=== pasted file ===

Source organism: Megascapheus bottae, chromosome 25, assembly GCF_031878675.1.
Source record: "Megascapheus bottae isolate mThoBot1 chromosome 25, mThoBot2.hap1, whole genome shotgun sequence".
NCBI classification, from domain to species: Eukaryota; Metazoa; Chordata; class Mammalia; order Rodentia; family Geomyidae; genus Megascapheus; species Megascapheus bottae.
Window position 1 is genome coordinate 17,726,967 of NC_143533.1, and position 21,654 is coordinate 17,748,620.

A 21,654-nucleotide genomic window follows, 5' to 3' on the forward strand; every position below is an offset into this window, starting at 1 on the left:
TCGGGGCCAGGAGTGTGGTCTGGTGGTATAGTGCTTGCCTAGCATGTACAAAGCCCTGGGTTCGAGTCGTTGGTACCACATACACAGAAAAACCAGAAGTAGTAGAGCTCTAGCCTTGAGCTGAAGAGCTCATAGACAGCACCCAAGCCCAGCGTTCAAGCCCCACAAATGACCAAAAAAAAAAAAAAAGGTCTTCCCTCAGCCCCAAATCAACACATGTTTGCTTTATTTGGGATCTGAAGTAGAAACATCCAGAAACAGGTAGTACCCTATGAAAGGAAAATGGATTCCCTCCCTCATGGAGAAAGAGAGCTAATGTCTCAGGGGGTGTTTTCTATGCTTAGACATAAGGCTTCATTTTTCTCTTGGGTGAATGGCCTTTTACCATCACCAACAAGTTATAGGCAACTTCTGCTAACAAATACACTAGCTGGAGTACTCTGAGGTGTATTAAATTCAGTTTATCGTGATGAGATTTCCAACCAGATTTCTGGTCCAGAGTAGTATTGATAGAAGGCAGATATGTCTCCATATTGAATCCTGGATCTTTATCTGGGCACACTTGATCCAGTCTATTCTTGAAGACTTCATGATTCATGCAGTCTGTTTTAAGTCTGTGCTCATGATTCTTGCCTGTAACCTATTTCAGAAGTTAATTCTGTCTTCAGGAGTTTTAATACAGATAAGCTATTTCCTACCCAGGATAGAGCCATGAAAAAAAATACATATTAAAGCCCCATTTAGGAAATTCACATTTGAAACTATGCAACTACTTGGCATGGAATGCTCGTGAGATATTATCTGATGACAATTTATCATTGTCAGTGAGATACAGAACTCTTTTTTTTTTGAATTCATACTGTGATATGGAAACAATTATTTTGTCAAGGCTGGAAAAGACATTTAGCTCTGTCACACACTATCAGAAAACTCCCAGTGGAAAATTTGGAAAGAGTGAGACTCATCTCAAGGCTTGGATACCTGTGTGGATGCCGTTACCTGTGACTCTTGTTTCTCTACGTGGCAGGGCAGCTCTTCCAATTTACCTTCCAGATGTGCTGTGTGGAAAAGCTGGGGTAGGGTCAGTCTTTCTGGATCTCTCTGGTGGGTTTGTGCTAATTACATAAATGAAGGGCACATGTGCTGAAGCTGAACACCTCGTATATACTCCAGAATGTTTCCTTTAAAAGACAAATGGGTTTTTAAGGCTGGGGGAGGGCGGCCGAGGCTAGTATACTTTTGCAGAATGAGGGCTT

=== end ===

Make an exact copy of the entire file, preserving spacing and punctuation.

Source organism: Megascapheus bottae, chromosome 25, assembly GCF_031878675.1.
Source record: "Megascapheus bottae isolate mThoBot1 chromosome 25, mThoBot2.hap1, whole genome shotgun sequence".
NCBI classification, from domain to species: Eukaryota; Metazoa; Chordata; class Mammalia; order Rodentia; family Geomyidae; genus Megascapheus; species Megascapheus bottae.
Window position 1 is genome coordinate 17,726,967 of NC_143533.1, and position 21,654 is coordinate 17,748,620.

A 21,654-nucleotide genomic window follows, 5' to 3' on the forward strand; every position below is an offset into this window, starting at 1 on the left:
TCGGGGCCAGGAGTGTGGTCTGGTGGTATAGTGCTTGCCTAGCATGTACAAAGCCCTGGGTTCGAGTCGTTGGTACCACATACACAGAAAAACCAGAAGTAGTAGAGCTCTAGCCTTGAGCTGAAGAGCTCATAGACAGCACCCAAGCCCAGCGTTCAAGCCCCACAAATGACCAAAAAAAAAAAAAAAGGTCTTCCCTCAGCCCCAAATCAACACATGTTTGCTTTATTTGGGATCTGAAGTAGAAACATCCAGAAACAGGTAGTACCCTATGAAAGGAAAATGGATTCCCTCCCTCATGGAGAAAGAGAGCTAATGTCTCAGGGGGTGTTTTCTATGCTTAGACATAAGGCTTCATTTTTCTCTTGGGTGAATGGCCTTTTACCATCACCAACAAGTTATAGGCAACTTCTGCTAACAAATACACTAGCTGGAGTACTCTGAGGTGTATTAAATTCAGTTTATCGTGATGAGATTTCCAACCAGATTTCTGGTCCAGAGTAGTATTGATAGAAGGCAGATATGTCTCCATATTGAATCCTGGATCTTTATCTGGGCACACTTGATCCAGTCTATTCTTGAAGACTTCATGATTCATGCAGTCTGTTTTAAGTCTGTGCTCATGATTCTTGCCTGTAACCTATTTCAGAAGTTAATTCTGTCTTCAGGAGTTTTAATACAGATAAGCTATTTCCTACCCAGGATAGAGCCATGAAAAAAAATACATATTAAAGCCCCATTTAGGAAATTCACATTTGAAACTATGCAACTACTTGGCATGGAATGCTCGTGAGATATTATCTGATGACAATTTATCATTGTCAGTGAGATACAGAACTCTTTTTTTTTTGAATTCATACTGTGATATGGAAACAATTATTTTGTCAAGGCTGGAAAAGACATTTAGCTCTGTCACACACTATCAGAAAACTCCCAGTGGAAAATTTGGAAAGAGTGAGACTCATCTCAAGGCTTGGATACCTGTGTGGATGCCGTTACCTGTGACTCTTGTTTCTCTACGTGGCAGGGCAGCTCTTCCAATTTACCTTCCAGATGTGCTGTGTGGAAAAGCTGGGGTAGGGTCAGTCTTTCTGGATCTCTCTGGTGGGTTTGTGCTAATTACATAAATGAAGGGCACATGTGCTGAAGCTGAACACCTCGTATATACTCCAGAATGTTTCCTTTAAAAGACAAATGGGTTTTTAAGGCTGGGGGAGGGCGGCCGAGGCTAGTATACTTTTGCAGAATGAGGGCTT